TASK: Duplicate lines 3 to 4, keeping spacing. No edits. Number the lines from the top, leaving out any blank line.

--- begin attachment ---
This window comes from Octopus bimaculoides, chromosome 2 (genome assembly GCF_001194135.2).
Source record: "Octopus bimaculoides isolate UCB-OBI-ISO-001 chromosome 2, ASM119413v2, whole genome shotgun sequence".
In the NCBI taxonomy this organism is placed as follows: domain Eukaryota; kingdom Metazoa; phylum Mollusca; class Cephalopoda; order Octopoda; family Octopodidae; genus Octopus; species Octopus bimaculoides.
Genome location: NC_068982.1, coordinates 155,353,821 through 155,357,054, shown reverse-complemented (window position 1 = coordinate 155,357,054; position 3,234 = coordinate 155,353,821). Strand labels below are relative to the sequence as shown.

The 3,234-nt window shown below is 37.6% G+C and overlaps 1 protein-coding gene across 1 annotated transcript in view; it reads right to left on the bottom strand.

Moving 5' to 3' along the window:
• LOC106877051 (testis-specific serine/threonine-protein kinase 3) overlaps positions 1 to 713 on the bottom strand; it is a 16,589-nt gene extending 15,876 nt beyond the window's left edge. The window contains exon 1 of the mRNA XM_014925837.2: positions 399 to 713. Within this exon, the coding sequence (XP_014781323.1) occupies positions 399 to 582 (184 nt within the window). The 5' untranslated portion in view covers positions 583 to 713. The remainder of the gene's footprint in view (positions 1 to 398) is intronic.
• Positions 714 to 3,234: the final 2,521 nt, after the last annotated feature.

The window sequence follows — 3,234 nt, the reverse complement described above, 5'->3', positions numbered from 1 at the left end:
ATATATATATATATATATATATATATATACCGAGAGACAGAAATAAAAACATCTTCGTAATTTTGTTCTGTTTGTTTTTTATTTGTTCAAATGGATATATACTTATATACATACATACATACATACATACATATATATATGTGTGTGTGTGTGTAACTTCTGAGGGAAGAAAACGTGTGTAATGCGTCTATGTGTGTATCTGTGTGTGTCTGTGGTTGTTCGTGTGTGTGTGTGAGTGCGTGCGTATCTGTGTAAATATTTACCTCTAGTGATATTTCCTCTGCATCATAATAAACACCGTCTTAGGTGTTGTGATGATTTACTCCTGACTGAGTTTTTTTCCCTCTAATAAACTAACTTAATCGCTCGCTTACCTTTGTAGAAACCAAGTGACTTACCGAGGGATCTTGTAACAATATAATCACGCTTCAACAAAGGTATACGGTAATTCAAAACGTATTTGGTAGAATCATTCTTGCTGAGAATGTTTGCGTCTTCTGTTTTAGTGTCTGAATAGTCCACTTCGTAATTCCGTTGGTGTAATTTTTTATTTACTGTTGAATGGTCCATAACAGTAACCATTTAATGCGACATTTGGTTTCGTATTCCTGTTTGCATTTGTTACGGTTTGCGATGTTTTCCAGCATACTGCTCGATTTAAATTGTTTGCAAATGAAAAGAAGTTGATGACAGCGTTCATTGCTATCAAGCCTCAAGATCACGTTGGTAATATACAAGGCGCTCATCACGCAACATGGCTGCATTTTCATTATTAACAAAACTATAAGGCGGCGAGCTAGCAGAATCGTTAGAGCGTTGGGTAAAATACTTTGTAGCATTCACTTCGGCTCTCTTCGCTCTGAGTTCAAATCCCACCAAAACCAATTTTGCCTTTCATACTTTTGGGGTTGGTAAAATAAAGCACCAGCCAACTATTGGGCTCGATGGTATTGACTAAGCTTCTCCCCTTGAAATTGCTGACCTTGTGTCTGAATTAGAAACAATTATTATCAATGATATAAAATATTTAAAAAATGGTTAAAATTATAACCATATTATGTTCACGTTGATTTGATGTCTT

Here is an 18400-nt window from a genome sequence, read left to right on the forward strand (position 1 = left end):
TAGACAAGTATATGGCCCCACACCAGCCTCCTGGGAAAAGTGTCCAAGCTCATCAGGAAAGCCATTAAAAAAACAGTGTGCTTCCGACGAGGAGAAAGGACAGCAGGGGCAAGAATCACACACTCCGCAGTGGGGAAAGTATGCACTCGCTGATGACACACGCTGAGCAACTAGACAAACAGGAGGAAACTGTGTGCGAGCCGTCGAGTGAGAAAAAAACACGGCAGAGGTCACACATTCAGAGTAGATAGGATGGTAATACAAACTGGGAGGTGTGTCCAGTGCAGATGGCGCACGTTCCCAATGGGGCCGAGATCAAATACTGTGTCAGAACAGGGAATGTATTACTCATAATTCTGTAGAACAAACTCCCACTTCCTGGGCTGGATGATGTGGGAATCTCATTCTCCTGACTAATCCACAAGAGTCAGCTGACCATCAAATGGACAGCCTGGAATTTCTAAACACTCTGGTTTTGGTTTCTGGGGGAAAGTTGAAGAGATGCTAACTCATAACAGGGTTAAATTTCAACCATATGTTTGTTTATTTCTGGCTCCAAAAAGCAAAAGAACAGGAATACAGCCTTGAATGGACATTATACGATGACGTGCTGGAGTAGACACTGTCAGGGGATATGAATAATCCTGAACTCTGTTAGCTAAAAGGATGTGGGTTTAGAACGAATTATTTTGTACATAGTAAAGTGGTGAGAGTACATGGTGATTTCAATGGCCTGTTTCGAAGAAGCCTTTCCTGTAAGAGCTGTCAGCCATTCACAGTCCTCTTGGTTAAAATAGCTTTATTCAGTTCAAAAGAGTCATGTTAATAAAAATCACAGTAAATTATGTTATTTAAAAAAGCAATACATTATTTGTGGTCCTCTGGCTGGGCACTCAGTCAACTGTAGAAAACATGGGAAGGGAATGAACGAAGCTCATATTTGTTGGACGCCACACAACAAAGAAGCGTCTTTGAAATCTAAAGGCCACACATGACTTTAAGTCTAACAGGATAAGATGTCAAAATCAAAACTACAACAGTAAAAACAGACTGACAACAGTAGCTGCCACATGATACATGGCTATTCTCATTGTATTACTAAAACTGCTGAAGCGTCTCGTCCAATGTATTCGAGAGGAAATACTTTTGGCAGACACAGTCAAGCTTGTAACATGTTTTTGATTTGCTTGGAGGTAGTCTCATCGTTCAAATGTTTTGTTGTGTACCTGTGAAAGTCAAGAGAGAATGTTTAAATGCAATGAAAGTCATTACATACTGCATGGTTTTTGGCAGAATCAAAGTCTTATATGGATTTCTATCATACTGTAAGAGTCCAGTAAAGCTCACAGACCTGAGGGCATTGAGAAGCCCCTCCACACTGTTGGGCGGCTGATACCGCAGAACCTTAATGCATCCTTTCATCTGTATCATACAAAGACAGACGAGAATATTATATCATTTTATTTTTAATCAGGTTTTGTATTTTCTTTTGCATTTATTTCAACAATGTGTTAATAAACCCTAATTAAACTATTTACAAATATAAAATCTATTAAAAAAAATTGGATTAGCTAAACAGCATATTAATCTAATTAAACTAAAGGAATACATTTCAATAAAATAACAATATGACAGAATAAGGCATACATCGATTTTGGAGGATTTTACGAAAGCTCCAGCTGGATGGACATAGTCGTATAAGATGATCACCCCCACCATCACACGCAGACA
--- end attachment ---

In the NCBI taxonomy this organism is placed as follows: domain Eukaryota; kingdom Metazoa; phylum Mollusca; class Cephalopoda; order Octopoda; family Octopodidae; genus Octopus; species Octopus bimaculoides.
Genome location: NC_068982.1, coordinates 155,353,821 through 155,357,054, shown reverse-complemented (window position 1 = coordinate 155,357,054; position 3,234 = coordinate 155,353,821). Strand labels below are relative to the sequence as shown.